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What tools and glues do I need for kitbashing a vehicle?

By Steven Otte associate editor | September 15, 2022

Straight cuts, strong joints, and smooth seams are the goal

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A razor saw is used to cut through a plastic model diesel shell
A razor saw is used to cut through a plastic model diesel shell
Whether your goal is kitbashing a vehicle or a diesel locomotive shell, the tools and techniques are the same. Straight cuts, strong joints, and smooth seams are important. For that, you need the right tools. Dave Abeles photo

Q: I have an HO scale plastic bus. I want to cut out a section in the middle in order to shorten it. I’m looking for suggestions as to what tools and techniques will give me the best results when cutting out the sections of roof, sides, and undercarriage. I’m also looking for suggestions as to the best glues to use to glue the remaining sections back together and what types of sanding/smoothing techniques to use in order to try to achieve a seamless-looking joint. Do you have any tips for kitbashing a vehicle? – William Lightfoot

A: We’ve run numerous articles over the years about kitbashing a vehicle that may give you some helpful tips for your project. Some recent ones include “Model a propane delivery truck” (January 2022), “1940s cement mixers from 3-D printed parts” (June 2017), “Model a typical 1950s tractor-trailer” (April 2013), and “Improve delivery trucks” (February 2012).

The kind of modifications you say you want to make to your bus model, though, suggests you might glean more insights farther back in our archive, when we used to run stories about kitbashing locomotives more often. The techniques for cutting and gluing styrene shells laid out in those articles would probably be of more help.

The most crucial step of your bus bash project will be ensuring straight, square, clean cuts. You don’t want to end up with gaps in your joints or a swayback bus when you’re done. So a miter box and razor saw are vital tools. These will ensure that the two ends of the bus will match up squarely after you remove the middle section.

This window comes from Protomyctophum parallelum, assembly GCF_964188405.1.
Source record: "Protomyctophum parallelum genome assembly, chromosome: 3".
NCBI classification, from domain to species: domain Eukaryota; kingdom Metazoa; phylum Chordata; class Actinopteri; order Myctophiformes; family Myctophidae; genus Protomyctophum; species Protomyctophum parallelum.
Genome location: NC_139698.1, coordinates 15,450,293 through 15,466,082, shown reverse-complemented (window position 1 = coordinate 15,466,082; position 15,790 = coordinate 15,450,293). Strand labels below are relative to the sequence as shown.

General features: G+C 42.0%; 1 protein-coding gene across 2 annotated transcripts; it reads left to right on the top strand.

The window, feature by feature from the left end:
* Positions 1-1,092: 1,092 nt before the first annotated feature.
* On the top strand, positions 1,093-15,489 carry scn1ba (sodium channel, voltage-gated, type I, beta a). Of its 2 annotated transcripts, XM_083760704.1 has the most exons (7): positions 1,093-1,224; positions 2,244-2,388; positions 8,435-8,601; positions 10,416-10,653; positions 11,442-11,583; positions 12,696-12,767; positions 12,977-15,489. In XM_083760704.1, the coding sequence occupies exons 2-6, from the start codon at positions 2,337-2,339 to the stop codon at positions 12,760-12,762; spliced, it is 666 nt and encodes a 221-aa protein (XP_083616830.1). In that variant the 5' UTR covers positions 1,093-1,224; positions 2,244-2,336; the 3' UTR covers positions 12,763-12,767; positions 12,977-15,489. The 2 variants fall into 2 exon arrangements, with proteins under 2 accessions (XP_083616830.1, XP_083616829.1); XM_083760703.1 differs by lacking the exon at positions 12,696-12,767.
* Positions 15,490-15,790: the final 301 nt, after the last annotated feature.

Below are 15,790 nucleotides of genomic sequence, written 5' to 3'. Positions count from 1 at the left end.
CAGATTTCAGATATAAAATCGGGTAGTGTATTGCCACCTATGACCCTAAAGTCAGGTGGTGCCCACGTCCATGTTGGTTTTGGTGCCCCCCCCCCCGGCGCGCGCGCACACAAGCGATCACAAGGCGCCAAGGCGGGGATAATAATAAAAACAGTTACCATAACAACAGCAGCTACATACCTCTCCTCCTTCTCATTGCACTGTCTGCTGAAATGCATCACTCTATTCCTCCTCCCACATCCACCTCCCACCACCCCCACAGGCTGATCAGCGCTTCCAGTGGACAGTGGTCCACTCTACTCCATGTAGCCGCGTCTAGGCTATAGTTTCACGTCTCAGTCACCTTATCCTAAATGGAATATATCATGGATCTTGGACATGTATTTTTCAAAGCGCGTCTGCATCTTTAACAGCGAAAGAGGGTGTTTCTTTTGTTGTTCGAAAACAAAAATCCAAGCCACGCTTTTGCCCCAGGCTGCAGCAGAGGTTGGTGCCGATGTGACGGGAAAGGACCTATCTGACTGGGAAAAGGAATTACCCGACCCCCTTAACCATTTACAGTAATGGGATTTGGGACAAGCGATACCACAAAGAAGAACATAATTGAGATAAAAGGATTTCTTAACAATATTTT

The best glue to reassemble the bus depends on the material it’s made of. There are many kinds of plastic, and if your bus wasn’t sold as a model, it might not be made of the kind of plastic that hobby plastic cement works well on. If you can lay hands on an extra bus, try gluing some test joints with various cements to see what works best. Try out a solvent cement that works on many kinds of plastic, like Plastruct Plastic Weld or methyl ethyl ketone (MEK). Solvent cements are great for projects like yours because they melt the joint together into a single piece of plastic. But if your bus turns out to be made of cast resin or acrylic, you may have to use cyanoacrylate adhesive (CA, or “super glue”).

(Note that in general, the more effective a solvent cement is, the more volatile and toxic it tends to be, and the more safety precautions you should take. Wear a respirator mask, work in a wide-open area, and turn on a fan to clear the air. A spray booth with an exhaust fan to the outdoors is best for stuff as nasty as MEK.)

For cleaning up those glue joints afterward, get some ultra-fine-grit sanding films (such as those made by Testors) and sanding sticks.

Good luck on your project. Consider taking process photos as you go and submitting it as a how-to article for Model Railroader!

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Have a question about modeling, operation, or prototype railroads? Send it to us at AskTrains@Trains.com. Be sure to put “Ask MR” in the subject.

 

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